Save your favorite articles to read offline, sync your reading lists across devices and customize your reading experience with the official Wikipedia app. Commons Freely usable photos & more Wikivoyage Free travel guide Wiktionary Free dictionary Wikibooks Free textbooks Wikinews Free news source Wikidata Free knowledge base Wikiversity Free course materials Wikiquote Free quote compendium ...

  6. Valentine's Day - Wikipedia

    en.wikipedia.org/wiki/Feast_of_Saint_Valentine

    Valentine's Day, also called Saint Valentine's Day or the Feast of Saint Valentine, is celebrated annually on February 14. It originated as a Western Christian feast day honoring one or two early Christian martyrs named Saint Valentine and is recognized as a significant cultural, religious, and commercial celebration of romance and love in many regions of the world.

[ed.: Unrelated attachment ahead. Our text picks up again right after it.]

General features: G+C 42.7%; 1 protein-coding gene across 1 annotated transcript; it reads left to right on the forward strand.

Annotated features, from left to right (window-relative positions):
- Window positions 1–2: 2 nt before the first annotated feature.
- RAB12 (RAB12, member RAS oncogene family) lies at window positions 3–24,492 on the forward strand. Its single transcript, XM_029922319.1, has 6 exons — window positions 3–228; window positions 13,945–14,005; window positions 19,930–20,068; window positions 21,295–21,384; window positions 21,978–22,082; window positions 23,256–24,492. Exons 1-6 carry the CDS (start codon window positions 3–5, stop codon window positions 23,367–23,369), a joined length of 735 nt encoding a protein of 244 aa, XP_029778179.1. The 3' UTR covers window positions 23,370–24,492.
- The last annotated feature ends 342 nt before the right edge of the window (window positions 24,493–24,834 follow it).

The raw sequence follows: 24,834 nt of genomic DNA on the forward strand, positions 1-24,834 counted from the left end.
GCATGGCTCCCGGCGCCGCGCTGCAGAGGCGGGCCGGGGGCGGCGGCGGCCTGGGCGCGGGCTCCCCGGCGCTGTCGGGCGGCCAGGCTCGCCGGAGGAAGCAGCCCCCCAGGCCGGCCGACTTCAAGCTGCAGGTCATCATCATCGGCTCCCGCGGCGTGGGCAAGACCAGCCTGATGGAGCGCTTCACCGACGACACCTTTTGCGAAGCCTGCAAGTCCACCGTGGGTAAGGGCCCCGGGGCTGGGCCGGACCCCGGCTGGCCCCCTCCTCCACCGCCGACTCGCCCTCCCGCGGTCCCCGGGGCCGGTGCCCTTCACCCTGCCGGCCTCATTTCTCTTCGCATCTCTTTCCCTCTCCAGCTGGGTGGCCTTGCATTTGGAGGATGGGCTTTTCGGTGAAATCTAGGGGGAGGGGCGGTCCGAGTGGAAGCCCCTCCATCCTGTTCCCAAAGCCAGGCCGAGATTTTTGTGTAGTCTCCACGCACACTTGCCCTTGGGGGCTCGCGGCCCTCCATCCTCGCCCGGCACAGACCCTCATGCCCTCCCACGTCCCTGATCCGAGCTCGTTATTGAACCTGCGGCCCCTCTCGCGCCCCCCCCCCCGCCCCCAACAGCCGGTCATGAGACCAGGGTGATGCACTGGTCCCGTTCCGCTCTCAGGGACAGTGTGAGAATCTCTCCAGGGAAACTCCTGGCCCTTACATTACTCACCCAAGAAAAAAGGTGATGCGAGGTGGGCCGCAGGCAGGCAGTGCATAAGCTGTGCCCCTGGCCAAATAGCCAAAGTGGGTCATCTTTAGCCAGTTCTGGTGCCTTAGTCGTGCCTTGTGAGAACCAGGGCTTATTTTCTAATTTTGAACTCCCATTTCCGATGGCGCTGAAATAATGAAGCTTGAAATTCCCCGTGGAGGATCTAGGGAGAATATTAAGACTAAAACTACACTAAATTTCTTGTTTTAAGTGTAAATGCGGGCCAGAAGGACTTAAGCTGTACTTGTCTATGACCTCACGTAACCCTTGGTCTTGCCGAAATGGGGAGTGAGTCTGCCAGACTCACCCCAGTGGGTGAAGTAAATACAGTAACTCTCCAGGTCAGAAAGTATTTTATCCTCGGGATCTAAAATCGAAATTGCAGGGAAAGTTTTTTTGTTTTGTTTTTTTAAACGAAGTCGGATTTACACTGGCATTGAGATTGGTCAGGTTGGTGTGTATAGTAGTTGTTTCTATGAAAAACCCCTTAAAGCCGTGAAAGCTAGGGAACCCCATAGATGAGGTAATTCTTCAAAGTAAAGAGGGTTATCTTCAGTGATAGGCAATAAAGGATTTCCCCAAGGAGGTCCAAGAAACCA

• Saint Valentine's Day or the Feast of Saint Valentine
    • Christian, romantic, cultural, commercial observance
    • Sending greeting cards and gifts, dating, church services
    • Feast day of Saint Valentine; the celebration of love and affection
  7. Feast of Christ the King - Wikipedia

    en.wikipedia.org/wiki/Feast_of_Christ_the_King

    The Solemnity of Our Lord Jesus Christ, King of the Universe, commonly referred to as the Feast of Christ the King or Christ the King Sunday, is a relatively recent addition to the Western liturgical calendar, having been instituted in 1925 by Pope Pius XI for the Roman Rite of the Catholic Church.

  8. Saint Patrick's Day - Wikipedia

    en.wikipedia.org/wiki/Saint_Patrick's_Day